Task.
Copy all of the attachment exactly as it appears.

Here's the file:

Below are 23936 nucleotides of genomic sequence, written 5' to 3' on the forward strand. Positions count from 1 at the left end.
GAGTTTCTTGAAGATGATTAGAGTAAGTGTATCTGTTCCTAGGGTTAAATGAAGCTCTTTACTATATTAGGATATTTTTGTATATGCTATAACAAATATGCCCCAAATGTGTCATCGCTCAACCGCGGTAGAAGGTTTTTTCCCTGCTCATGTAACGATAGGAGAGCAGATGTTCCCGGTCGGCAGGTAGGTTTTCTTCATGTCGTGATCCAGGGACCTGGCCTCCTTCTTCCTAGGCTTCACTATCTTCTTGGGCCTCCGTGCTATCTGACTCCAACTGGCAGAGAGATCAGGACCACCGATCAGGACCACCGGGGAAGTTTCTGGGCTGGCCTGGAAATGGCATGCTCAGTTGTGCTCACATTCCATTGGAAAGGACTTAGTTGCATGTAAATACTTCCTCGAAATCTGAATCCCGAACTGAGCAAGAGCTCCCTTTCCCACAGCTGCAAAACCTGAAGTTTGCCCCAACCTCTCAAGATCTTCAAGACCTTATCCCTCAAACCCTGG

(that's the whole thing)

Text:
Below are 23936 nucleotides of genomic sequence, written 5' to 3' on the forward strand. Positions count from 1 at the left end.
GAGTTTCTTGAAGATGATTAGAGTAAGTGTATCTGTTCCTAGGGTTAAATGAAGCTCTTTACTATATTAGGATATTTTTGTATATGCTATAACAAATATGCCCCAAATGTGTCATCGCTCAACCGCGGTAGAAGGTTTTTTCCCTGCTCATGTAACGATAGGAGAGCAGATGTTCCCGGTCGGCAGGTAGGTTTTCTTCATGTCGTGATCCAGGGACCTGGCCTCCTTCTTCCTAGGCTTCACTATCTTCTTGGGCCTCCGTGCTATCTGACTCCAACTGGCAGAGAGATCAGGACCACCGATCAGGACCACCGGGGAAGTTTCTGGGCTGGCCTGGAAATGGCATGCTCAGTTGTGCTCACATTCCATTGGAAAGGACTTAGTTGCATGTAAATACTTCCTCGAAATCTGAATCCCGAACTGAGCAAGAGCTCCCTTTCCCACAGCTGCAAAACCTGAAGTTTGCCCCAACCTCTCAAGATCTTCAAGACCTTATCCCTCAAACCCTGG